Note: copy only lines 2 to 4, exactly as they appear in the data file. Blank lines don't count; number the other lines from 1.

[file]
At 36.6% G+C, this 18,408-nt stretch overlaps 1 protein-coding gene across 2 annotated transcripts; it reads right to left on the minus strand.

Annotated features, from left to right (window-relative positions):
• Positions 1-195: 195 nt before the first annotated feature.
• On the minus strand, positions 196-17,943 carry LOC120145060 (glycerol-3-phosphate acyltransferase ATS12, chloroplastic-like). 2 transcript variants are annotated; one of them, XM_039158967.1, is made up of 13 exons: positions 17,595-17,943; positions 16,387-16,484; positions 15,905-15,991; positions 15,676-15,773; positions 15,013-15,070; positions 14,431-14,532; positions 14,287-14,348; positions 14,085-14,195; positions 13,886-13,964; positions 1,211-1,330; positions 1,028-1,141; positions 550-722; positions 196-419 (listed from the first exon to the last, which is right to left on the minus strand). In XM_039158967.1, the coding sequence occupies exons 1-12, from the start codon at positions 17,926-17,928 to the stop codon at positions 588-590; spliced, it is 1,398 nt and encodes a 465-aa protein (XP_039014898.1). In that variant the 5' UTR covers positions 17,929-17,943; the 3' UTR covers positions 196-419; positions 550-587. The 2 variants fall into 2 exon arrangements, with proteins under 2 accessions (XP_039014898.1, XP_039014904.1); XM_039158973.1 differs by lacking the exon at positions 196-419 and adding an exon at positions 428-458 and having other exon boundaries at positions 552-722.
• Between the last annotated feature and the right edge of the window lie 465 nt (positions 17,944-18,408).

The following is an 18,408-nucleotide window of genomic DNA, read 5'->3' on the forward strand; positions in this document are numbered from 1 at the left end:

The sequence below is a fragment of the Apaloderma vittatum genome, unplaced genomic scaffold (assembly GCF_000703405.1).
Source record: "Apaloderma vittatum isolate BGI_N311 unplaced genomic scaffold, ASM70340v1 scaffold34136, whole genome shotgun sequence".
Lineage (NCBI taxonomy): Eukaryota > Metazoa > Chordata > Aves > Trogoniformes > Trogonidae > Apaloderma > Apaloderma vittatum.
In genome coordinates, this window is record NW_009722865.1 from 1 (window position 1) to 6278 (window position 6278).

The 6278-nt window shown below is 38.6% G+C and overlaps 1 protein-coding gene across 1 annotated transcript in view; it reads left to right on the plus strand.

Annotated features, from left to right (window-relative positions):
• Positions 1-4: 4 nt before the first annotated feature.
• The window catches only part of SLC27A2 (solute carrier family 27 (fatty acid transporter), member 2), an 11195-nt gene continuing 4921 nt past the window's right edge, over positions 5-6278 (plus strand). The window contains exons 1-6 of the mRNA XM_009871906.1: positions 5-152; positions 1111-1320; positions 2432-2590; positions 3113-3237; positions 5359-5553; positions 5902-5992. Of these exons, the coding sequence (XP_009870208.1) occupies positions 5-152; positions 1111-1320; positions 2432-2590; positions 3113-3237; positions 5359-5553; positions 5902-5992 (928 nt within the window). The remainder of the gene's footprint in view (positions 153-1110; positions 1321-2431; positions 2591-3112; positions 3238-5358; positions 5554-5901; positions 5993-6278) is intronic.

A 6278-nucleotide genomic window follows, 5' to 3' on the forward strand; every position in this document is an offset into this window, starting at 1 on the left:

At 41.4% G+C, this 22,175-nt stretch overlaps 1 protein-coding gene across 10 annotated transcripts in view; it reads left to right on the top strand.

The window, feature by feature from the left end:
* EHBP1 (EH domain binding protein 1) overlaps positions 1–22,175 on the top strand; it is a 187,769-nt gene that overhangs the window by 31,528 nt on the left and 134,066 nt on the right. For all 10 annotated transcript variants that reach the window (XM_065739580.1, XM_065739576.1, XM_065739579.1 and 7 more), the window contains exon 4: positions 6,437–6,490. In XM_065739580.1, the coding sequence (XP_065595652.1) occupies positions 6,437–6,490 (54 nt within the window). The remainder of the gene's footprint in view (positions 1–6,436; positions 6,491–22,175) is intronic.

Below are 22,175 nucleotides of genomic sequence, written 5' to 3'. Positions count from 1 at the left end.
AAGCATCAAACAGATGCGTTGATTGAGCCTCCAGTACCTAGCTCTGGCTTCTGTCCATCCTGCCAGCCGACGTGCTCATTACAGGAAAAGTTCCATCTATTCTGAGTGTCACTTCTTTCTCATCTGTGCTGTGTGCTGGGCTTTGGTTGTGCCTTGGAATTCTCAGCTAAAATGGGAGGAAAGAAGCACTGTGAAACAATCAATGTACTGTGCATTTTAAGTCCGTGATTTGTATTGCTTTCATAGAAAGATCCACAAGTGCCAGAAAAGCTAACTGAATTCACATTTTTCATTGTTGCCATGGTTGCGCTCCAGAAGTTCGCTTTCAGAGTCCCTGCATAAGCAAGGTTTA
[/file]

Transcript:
Annotated features, from left to right (window-relative positions):
• Positions 1-195: 195 nt before the first annotated feature.
• On the minus strand, positions 196-17,943 carry LOC120145060 (glycerol-3-phosphate acyltransferase ATS12, chloroplastic-like). 2 transcript variants are annotated; one of them, XM_039158967.1, is made up of 13 exons: positions 17,595-17,943; positions 16,387-16,484; positions 15,905-15,991; positions 15,676-15,773; positions 15,013-15,070; positions 14,431-14,532; positions 14,287-14,348; positions 14,085-14,195; positions 13,886-13,964; positions 1,211-1,330; positions 1,028-1,141; positions 550-722; positions 196-419 (listed from the first exon to the last, which is right to left on the minus strand). In XM_039158967.1, the coding sequence occupies exons 1-12, from the start codon at positions 17,926-17,928 to the stop codon at positions 588-590; spliced, it is 1,398 nt and encodes a 465-aa protein (XP_039014898.1). In that variant the 5' UTR covers positions 17,929-17,943; the 3' UTR covers positions 196-419; positions 550-587. The 2 variants fall into 2 exon arrangements, with proteins under 2 accessions (XP_039014898.1, XP_039014904.1); XM_039158973.1 differs by lacking the exon at positions 196-419 and adding an exon at positions 428-458 and having other exon boundaries at positions 552-722.